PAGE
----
antinuclear factor

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A raised antinuclear factor (ANF) is almost always present in SLE (80-90% - note that uraemia may render the result negative) (1).

Other conditions that are associated with a positive ANF but usually of lower titre than in SLE, include:

  • systemic sclerosis (80%)
  • Sjogren's syndrome (60%)
  • polymyositis/dermatomyositis (30%)
  • Still's disease (30%)

Also seen in:

  • autoimmune chronic active hepatitis
  • primary biliary cirrhosis
  • infections, infective endocarditis
  • fibrosing alveolitis
  • drug reactions

Occasionally a positive ANF is found in normal elderly people.

Some patients are ANA positive but have antibodies which recognise different sets of nuclear proteins, termed extractable nuclear antigens (ENA)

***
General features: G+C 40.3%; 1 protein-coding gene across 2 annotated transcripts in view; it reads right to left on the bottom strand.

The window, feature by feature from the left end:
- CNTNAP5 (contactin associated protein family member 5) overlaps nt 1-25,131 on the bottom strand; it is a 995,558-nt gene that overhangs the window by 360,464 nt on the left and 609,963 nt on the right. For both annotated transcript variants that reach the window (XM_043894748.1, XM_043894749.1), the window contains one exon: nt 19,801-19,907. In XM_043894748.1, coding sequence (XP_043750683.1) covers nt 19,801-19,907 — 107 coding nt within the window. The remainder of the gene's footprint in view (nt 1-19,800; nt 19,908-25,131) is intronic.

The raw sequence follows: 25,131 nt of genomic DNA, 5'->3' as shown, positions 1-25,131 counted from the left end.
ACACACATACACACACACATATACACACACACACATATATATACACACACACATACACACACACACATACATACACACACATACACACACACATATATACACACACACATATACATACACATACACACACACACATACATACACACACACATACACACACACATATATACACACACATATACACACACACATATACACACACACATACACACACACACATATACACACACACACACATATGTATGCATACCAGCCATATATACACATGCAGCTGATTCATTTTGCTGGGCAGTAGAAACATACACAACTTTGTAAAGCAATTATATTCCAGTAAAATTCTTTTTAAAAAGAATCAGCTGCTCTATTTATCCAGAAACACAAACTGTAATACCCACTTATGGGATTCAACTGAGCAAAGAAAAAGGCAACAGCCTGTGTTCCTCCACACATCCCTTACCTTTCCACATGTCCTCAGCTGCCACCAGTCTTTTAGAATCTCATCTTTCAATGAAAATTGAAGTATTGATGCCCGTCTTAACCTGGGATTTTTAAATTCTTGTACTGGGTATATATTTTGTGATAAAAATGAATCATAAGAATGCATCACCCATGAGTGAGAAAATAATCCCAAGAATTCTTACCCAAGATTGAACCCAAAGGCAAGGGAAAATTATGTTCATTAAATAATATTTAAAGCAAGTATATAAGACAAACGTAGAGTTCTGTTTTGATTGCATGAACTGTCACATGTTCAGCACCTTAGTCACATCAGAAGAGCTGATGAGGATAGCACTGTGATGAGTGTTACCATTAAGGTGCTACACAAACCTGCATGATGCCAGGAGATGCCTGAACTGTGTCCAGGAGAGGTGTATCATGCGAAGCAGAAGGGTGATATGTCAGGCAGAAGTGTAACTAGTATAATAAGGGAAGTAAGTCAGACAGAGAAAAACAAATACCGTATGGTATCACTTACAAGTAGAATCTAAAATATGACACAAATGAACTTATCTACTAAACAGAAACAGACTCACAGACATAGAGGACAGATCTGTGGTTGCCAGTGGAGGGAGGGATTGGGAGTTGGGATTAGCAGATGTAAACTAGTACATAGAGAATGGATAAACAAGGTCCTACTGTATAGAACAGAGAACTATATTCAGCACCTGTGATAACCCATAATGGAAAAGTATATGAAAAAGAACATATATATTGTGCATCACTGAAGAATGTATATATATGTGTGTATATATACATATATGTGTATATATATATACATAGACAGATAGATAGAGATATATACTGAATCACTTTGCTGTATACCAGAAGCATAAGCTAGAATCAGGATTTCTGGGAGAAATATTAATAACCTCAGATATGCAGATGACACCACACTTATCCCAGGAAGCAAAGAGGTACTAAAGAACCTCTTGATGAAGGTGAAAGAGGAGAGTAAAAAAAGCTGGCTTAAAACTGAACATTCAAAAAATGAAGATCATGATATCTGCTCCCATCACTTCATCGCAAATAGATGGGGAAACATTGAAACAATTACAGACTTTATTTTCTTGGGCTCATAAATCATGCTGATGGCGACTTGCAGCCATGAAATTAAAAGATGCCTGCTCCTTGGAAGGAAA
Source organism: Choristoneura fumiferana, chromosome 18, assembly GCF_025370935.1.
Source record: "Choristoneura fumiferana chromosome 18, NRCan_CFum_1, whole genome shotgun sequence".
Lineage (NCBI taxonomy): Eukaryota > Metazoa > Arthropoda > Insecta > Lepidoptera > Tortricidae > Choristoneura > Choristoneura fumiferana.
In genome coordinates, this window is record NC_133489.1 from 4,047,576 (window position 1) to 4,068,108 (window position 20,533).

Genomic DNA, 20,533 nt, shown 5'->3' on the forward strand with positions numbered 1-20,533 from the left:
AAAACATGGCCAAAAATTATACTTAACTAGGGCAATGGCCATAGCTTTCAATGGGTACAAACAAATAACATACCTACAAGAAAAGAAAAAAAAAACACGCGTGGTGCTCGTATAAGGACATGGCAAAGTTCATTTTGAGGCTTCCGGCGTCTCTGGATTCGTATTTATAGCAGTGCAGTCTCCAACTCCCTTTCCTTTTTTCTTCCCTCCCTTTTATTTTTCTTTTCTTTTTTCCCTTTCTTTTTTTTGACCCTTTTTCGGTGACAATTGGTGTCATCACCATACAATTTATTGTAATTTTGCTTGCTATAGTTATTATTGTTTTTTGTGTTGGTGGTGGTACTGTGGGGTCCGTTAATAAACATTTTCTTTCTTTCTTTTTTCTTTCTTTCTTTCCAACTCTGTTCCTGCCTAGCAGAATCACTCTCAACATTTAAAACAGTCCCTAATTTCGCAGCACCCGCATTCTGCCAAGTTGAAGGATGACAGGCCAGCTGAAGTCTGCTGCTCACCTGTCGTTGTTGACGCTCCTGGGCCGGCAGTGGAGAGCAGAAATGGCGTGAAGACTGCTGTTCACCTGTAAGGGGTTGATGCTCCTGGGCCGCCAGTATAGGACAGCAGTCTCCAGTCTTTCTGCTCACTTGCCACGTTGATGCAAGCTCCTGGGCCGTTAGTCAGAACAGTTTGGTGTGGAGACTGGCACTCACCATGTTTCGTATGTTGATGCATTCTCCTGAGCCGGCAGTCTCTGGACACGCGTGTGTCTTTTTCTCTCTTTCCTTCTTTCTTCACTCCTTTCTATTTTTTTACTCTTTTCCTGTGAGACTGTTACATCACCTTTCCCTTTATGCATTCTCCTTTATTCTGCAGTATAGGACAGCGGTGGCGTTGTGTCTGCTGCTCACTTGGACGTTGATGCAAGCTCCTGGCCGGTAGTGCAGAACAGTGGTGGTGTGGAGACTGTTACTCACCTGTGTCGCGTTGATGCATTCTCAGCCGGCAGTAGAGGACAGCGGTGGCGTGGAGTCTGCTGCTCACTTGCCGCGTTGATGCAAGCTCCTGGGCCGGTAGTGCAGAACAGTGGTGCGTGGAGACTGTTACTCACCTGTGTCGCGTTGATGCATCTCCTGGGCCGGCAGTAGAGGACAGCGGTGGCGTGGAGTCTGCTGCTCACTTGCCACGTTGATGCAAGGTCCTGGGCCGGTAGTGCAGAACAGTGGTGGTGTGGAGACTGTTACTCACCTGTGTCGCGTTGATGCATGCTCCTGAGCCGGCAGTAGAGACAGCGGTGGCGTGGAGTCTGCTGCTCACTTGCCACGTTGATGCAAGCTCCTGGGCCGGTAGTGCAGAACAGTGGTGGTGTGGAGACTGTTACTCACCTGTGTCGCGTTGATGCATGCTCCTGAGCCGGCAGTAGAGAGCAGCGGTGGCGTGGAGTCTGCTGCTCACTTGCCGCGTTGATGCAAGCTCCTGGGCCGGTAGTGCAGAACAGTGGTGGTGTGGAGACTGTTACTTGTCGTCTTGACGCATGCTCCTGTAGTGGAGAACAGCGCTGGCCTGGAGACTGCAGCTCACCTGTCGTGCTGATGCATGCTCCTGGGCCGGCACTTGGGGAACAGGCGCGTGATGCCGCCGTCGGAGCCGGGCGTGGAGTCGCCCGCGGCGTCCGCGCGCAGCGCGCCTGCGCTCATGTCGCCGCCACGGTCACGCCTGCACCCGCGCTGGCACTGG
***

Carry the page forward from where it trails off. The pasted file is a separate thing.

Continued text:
• the commonest is anti-Ro which is usually clinically associated with photosensitivity (1)

Notes:

  • low-titre ANF (titres of <=1:80) may be clinically insignificant. Higher titres may be seen in various conditions, including RA and connective tissue diseases, and sometimes in viral and chronic infections (2)

Reference:

  • 1) ARC. Connective tissue disease in primary care. Hands On 2006; 9:1-5.
  • 2) ARC.The approach to the patient presenting with multiple joint pain. Hands On 2012; 7(1):1-12.

Last reviewed 01/2018

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